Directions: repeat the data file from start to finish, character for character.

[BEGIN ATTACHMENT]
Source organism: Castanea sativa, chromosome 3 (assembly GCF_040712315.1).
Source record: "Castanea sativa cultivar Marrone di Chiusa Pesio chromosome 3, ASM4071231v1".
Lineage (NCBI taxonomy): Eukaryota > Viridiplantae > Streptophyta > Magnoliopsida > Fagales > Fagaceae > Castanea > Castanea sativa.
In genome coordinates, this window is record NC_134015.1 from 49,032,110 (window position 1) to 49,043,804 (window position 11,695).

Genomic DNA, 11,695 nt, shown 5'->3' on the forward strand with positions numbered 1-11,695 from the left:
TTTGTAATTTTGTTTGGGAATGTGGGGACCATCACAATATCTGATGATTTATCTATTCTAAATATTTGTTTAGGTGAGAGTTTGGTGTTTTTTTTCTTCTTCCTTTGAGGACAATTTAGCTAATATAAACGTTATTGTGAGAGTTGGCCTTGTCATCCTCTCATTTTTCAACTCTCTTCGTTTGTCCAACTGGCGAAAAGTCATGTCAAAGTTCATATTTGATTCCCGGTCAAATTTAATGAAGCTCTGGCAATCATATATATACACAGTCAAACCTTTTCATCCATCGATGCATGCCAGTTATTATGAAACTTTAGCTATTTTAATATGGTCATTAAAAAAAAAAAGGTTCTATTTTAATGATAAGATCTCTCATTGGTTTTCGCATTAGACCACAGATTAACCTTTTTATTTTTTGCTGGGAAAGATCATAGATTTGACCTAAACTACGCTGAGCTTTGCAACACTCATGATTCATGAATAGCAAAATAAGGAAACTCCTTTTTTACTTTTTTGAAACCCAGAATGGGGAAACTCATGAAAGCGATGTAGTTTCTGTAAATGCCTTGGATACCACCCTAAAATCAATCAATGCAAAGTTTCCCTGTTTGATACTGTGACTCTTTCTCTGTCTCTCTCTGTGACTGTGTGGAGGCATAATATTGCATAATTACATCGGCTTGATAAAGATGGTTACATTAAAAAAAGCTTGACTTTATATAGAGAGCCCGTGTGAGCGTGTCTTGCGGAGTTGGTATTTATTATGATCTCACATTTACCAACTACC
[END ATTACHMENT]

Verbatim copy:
Source organism: Castanea sativa, chromosome 3 (assembly GCF_040712315.1).
Source record: "Castanea sativa cultivar Marrone di Chiusa Pesio chromosome 3, ASM4071231v1".
Lineage (NCBI taxonomy): Eukaryota > Viridiplantae > Streptophyta > Magnoliopsida > Fagales > Fagaceae > Castanea > Castanea sativa.
In genome coordinates, this window is record NC_134015.1 from 49,032,110 (window position 1) to 49,043,804 (window position 11,695).

Genomic DNA, 11,695 nt, shown 5'->3' on the forward strand with positions numbered 1-11,695 from the left:
TTTGTAATTTTGTTTGGGAATGTGGGGACCATCACAATATCTGATGATTTATCTATTCTAAATATTTGTTTAGGTGAGAGTTTGGTGTTTTTTTTCTTCTTCCTTTGAGGACAATTTAGCTAATATAAACGTTATTGTGAGAGTTGGCCTTGTCATCCTCTCATTTTTCAACTCTCTTCGTTTGTCCAACTGGCGAAAAGTCATGTCAAAGTTCATATTTGATTCCCGGTCAAATTTAATGAAGCTCTGGCAATCATATATATACACAGTCAAACCTTTTCATCCATCGATGCATGCCAGTTATTATGAAACTTTAGCTATTTTAATATGGTCATTAAAAAAAAAAAGGTTCTATTTTAATGATAAGATCTCTCATTGGTTTTCGCATTAGACCACAGATTAACCTTTTTATTTTTTGCTGGGAAAGATCATAGATTTGACCTAAACTACGCTGAGCTTTGCAACACTCATGATTCATGAATAGCAAAATAAGGAAACTCCTTTTTTACTTTTTTGAAACCCAGAATGGGGAAACTCATGAAAGCGATGTAGTTTCTGTAAATGCCTTGGATACCACCCTAAAATCAATCAATGCAAAGTTTCCCTGTTTGATACTGTGACTCTTTCTCTGTCTCTCTCTGTGACTGTGTGGAGGCATAATATTGCATAATTACATCGGCTTGATAAAGATGGTTACATTAAAAAAAGCTTGACTTTATATAGAGAGCCCGTGTGAGCGTGTCTTGCGGAGTTGGTATTTATTATGATCTCACATTTACCAACTACC